The Church leaders spared no criticism towards Tolstoy. Presbyter John of Kronstadt, one of the most popular Christian preachers of those days (later canonized), described Tolstoy like this: “He perverted all the sense of Christianity… he laughs at Church with Satan’s laughter.” He even prayed for Tolstoy’s death in 1908.

 

These anarcho-pacifist views along with his huge popularity and criticism of the priests led to Tolstoy's excommunication from the Russian Orthodox Church in 1901. Tolstoy recognized the act, agreeing that he disbelieved church dogmas and it would be hypocritical to be part of the Church. His excommunication remains valid in the Orthodox Church and no cross marks his grave.

 

Tolstoy vs. Shakespeare

 

Unlike church and state, William Shakespeare, who also suffered from Tolstoy’s severe criticism couldn’t answer him for he had been dead since 1616. This, however, didn’t stop one of the greatest Russian writers from destroying (or, rather, trying to destroy) one of the most famous British.


“There is no real human talk in his plays,” Tolstoy wrote in a big essay dedicated to Shakespeare’s heritage. He also expressed that he felt “irresistible repulsion and tedium” while reading the plays, no matter what language he tried - Russian, English or even German.

 

It’s unlikely that Tolstoy thought that his criticism would undermine Shakespeare’s influence but he couldn’t help but write all in which he believed. Even while attacking plays of his fellow writer Anton Chekhov, count Tolstoy used Shakespeare as an example: “Anton Pavlovich, Shakespeare was a bad writer, and I consider your plays even worse.” History proved him wrong: both Chekhov and Shakespeare are still being staged throughout the world.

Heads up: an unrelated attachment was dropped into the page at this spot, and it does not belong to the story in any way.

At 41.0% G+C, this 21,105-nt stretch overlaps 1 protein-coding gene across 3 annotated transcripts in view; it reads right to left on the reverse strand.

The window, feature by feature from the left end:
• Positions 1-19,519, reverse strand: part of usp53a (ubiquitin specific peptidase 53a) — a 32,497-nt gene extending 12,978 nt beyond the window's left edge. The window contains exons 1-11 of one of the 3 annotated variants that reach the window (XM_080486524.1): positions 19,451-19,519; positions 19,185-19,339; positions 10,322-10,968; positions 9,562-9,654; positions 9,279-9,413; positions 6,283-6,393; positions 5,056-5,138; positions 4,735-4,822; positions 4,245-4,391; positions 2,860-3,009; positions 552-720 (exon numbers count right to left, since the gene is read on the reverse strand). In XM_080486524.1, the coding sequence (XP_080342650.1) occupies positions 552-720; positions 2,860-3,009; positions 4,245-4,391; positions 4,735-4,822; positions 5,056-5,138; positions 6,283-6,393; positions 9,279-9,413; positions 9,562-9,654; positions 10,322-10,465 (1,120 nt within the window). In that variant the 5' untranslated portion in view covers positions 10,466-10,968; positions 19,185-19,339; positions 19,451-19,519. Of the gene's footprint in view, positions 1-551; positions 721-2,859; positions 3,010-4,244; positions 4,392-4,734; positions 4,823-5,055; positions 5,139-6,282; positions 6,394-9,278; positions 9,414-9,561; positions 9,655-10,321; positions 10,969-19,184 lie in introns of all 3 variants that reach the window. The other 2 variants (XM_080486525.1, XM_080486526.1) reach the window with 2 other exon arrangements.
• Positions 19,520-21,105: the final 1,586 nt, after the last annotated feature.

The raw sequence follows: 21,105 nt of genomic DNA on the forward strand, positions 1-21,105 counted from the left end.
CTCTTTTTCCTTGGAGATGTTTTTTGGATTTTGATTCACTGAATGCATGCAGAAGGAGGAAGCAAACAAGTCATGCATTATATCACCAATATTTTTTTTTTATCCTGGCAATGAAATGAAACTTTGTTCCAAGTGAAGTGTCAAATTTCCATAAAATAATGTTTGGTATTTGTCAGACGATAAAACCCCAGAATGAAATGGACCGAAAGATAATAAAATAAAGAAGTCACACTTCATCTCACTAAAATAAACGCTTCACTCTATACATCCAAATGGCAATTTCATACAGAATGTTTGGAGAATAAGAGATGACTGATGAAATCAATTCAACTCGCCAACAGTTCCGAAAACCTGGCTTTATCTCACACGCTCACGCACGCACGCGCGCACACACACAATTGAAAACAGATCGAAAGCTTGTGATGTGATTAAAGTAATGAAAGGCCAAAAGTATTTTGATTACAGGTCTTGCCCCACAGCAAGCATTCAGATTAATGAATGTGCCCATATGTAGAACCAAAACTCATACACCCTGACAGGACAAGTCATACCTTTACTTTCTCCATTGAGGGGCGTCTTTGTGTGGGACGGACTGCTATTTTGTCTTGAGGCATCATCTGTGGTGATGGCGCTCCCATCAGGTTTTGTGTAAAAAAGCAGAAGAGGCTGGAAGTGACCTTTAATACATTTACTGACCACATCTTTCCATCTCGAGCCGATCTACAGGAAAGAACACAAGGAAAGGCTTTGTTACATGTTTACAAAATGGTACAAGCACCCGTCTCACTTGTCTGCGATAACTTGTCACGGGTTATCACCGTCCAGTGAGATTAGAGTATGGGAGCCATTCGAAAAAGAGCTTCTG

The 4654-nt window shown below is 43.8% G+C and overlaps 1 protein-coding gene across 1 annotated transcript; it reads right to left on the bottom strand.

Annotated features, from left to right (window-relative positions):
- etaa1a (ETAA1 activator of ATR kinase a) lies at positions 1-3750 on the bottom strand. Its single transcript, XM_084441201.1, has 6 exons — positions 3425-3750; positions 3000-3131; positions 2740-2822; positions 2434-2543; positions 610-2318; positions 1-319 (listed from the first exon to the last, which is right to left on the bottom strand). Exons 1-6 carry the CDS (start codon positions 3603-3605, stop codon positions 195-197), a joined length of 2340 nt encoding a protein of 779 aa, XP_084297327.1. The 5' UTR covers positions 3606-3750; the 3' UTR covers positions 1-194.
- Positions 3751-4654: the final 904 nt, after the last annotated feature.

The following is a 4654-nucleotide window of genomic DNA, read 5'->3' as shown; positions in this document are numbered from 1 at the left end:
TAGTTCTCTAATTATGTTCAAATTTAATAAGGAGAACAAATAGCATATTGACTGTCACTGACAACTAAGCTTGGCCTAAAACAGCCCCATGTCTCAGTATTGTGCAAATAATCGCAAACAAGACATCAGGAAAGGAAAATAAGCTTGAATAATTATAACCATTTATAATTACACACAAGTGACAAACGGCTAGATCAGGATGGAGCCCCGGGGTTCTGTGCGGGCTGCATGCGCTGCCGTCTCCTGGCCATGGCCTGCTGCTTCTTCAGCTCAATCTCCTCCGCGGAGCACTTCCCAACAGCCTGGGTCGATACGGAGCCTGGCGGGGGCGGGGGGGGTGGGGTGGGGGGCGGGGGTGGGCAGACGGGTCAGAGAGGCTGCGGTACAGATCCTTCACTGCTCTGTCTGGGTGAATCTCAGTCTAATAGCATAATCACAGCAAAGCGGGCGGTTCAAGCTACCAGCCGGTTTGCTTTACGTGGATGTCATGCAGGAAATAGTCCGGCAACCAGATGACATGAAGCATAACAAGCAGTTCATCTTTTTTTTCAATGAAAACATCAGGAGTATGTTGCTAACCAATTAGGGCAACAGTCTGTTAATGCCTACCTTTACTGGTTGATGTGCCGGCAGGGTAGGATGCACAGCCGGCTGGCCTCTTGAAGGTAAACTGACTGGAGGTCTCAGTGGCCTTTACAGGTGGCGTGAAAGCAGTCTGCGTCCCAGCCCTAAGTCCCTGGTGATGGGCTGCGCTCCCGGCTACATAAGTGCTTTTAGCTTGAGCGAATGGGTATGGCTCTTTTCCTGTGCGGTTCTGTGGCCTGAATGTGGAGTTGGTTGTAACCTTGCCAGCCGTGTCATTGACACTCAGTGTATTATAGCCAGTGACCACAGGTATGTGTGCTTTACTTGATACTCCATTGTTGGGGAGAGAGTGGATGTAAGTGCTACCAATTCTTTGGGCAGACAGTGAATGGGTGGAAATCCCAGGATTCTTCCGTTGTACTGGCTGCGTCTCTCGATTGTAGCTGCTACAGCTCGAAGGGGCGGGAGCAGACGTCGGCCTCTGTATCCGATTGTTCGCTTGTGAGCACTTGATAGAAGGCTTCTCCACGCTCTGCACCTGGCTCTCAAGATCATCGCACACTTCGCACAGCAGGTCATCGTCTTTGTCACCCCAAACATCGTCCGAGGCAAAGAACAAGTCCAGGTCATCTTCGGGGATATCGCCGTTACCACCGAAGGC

Tolstoy rejected the Nobel Prize

 

When the first Nobel Prize winner, the French poet Rene Sully-Prudhomme, was announced in 1901, many of Tolstoy’s admirers were disappointed. This was especially true in the Swedish literature circle, where Tolstoy was considered as the ideal candidate for the award.

 

Several years passed, but Tolstoy did not appear on the list of nominees. In 1906 the Academy of Sciences in St. Petersburg submitted an application in support of the author’s nomination. When Leo Tolstoy learned of the rumour that he should be the Nobel Laureate, he wrote a letter to Arvid Jarnefelt, his Finnish translator, asking him to remove his name from the list of nominees. He wrote that it would be extremely uncomfortable to have to reject the prize if he won. Jarnefelt sent a translation of the letter to the committee, and in the end, the Nobel Prize went to the Italian poet Carducci Geosue, who was only well-known amongst literary specialists.

 

Leo Tolstoy was the only nominee to have asked discreetly for the removal of his name, and also to refuse the prize money of $100,000. Some years later, when the public was again outraged that Tolstoy was not nominated, he wrote:

 

“First, it has saved me the predicament of managing so much money, because such money, in my opinion, only brings evil. Secondly, I felt very honoured to receive such sympathy from people I have not even met. ”